This is a post by intern, Samantha Curley. Reprinted with permission.
How far are you willing to go in order to be healed?
Not just what medical measures are you willing to take, but actually how many miles would you travel for the chance to be made whole? For eight people, the answer is the Amazon jungle. Yes, that’s right, Sacred Science is a documentary about eight terminally ill people who have lost hope in Western medical treatments. Their illnesses and diseases range from neuroendocrine cancer to irritable bowel syndrome to alcoholism to Crohn’s disease.
25% of our medicine’s active ingredients come from the Amazon jungle. Yet only 1% of the region’s plants have been studied for medicinal purposes. And the long tradition and deep knowledge of the Amazon’s medicine men, orshamans – the men who walk for hours everyday to find the plants and food that will heal the ailing body (and soul) – is quickly disappearing. And so the story begins. Eight Americans travel to remote, isolated huts in the unchartered region of the Amazon forest. They are assigned their own shaman who is given one month to try and heal their broken bodies. It’s not pretty, it’s not easy, and it’s not what I was expecting to see or have happen.
In the solitude of living in nature, these men and women discover they cannot hide from themselves. The shamans are not only working to heal the broken biological patterns of how their bodies are working, but also the social and emotional patterns that contribute to illness. “The first thing we do with disease,” says one of the medicine men, “is to push it away. We tell the body (subconsciously) not to send healing agents.”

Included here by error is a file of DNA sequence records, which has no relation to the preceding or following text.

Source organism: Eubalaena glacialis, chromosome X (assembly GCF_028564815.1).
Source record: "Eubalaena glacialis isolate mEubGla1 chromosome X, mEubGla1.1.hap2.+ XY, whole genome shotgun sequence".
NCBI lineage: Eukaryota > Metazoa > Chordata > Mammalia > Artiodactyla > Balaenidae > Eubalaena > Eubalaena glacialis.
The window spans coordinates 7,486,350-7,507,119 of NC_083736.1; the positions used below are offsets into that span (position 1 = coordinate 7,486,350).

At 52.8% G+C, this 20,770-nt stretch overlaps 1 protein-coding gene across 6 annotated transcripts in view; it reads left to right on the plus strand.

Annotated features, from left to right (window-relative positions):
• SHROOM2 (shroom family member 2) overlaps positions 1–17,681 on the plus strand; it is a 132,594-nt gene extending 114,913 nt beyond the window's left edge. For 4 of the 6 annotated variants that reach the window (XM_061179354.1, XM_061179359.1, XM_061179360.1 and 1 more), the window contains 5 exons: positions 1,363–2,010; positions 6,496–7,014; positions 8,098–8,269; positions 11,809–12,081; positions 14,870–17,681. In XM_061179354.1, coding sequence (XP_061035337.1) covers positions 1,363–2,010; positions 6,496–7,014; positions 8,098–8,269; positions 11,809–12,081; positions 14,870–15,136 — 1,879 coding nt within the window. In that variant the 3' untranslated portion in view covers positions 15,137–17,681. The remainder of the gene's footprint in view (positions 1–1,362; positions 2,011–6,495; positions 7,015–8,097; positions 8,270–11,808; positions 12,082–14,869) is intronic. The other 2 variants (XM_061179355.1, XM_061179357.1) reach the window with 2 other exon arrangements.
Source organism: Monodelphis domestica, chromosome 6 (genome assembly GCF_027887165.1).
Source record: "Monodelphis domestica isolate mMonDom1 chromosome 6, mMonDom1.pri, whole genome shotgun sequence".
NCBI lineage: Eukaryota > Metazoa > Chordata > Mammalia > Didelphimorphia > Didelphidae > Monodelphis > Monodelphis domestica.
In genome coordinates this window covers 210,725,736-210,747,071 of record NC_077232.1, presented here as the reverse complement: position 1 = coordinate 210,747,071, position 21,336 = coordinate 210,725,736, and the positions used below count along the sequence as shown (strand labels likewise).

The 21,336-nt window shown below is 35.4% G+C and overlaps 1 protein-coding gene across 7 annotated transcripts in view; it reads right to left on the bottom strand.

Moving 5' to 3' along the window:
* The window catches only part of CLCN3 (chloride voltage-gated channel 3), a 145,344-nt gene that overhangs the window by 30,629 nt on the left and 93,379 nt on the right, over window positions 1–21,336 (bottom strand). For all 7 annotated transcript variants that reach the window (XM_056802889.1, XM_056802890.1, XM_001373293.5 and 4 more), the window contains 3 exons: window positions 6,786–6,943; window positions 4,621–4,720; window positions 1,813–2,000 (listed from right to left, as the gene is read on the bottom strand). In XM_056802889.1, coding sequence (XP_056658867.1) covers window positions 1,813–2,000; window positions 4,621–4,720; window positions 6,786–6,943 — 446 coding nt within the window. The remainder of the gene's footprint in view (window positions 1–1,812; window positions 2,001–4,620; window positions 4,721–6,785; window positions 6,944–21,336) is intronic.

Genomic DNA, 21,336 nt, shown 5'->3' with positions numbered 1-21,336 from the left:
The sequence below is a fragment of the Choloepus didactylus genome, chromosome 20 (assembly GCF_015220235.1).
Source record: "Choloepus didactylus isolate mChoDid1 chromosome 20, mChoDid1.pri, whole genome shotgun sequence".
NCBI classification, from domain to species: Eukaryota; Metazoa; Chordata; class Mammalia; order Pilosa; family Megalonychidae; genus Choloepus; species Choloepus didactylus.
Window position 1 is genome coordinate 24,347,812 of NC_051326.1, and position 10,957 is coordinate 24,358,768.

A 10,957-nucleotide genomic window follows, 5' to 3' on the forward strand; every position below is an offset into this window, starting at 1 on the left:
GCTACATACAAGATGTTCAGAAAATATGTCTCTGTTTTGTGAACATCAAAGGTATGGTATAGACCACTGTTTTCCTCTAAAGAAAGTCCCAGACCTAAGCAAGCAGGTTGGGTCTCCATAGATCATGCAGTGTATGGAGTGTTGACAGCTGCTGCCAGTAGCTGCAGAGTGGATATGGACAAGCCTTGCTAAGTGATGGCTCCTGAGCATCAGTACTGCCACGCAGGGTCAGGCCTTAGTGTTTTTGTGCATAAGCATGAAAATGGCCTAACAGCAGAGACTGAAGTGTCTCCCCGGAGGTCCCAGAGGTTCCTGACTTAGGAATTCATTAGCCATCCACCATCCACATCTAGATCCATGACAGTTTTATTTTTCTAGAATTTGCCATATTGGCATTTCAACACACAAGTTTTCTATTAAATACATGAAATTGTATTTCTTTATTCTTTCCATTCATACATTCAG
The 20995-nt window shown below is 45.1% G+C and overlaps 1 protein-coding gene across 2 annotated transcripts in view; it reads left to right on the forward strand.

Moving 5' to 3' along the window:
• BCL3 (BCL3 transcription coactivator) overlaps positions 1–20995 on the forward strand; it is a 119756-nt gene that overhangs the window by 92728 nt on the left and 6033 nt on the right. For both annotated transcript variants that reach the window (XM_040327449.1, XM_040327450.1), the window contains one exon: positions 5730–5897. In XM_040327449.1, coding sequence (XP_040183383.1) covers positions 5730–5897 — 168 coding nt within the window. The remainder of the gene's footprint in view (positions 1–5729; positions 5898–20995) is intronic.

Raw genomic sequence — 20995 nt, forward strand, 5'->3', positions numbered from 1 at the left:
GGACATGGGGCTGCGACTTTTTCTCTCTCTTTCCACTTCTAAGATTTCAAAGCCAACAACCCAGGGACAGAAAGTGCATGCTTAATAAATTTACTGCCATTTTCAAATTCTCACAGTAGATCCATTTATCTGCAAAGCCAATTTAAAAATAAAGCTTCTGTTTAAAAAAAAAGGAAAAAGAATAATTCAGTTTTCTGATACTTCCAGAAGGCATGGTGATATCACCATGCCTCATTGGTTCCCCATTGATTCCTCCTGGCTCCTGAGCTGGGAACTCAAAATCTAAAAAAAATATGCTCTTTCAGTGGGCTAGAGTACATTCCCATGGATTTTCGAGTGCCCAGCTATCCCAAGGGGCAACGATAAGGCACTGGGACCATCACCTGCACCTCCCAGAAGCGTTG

The Western mind is also taught to demonize and fear death. As we stay away from death, we also stay away from life. The shaman teach us what it means to look at death and life, to share presence with each other, and to learn who and what we are.
Each of the eight people end up with a different healing story – some more hopeful and successful than others. As I watched this documentary, I was struck by the desperation that drives us to so much more than physical health. What is it that makes us want to be well? Not just physically (although we primarily see wellness through a physical lens) but healthy in the head and the heart. The kind of health that can be taught, cultivated, and experienced.
In a world where culture, religion, and medicine get tangled and enmeshed, Sacred Science offers us a new way of thinking about sickness and healing. There are some strange tools and unusual methods, but we discover that the shaman tradition uses the same language of our Western religious traditions: wisdom, presence, self-knowledge, solitude, love, and transformation.
In matters of life and death, as we consider how to live, it is imperative to open our eyes and release our minds to go beyond what’s right in front of us. Sacred Science finds us in our lostness and our illness and sets us on the journey of transformative healing.